Friday, August 30, 2019

The Phantom “race card.”

First African American women to vote in Ettrick, Virginia, 1920 • These women, left to right, are Eva Conner, Evie Carpenter, Odelle Green, Virginia Mary Branch, Anna Lindsay, Edna Colson, Edwina Wright, Johnella Frazer, and Nannie Nichols

Stacia L. Brown

"The term “race card” is always evoked as an accusation, implying that black people are playing a game when we mention race in conversation. As the metaphor goes, the race card is a supposed trump card that’s used to shut down a conversation, to win some sort of rhetorical victory. But when you’re black in America, race is not just one card in a hand that can be played or not; it’s an integral part of our identity, as inextricable as our nationality, if not more so. So when a white person antagonizes us, we cannot ignore the fact of our skin color or the way our country has treated people of that skin color since its inception.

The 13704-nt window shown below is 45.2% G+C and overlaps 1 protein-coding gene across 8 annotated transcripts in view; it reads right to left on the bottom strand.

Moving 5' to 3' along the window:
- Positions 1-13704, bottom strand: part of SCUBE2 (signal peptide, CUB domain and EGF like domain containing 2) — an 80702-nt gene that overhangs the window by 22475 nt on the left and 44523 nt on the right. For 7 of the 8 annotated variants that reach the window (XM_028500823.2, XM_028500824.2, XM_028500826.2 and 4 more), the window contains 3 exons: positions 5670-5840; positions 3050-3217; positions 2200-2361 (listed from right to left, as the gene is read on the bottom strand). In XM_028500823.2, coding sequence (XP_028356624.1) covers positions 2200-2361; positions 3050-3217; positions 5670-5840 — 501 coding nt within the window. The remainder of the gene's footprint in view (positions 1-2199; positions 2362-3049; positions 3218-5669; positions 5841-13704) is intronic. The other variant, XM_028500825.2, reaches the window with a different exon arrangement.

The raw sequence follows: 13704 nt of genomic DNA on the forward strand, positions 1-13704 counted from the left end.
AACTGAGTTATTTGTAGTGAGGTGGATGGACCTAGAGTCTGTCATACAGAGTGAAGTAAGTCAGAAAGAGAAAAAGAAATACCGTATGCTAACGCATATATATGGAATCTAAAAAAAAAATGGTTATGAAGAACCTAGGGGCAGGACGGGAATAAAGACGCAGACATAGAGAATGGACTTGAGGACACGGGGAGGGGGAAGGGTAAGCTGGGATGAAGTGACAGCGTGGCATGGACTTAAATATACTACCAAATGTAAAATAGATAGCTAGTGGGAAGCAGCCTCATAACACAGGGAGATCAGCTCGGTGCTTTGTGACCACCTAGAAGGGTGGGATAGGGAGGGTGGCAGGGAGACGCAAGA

When a black person believes her experience—a white person yelling and throwing things at them, or using a derisive tone—has racist implications, she shouldn’t have to convince others of this. If there is any convincing to be done, the onus should be on the attacker, not the assaulted. By accusing Knowles of racism, or of “pulling the race card,” critics are not only erasing the original offense; they’re attempting to victimize the victim yet again, by accusing her of wrongdoing."

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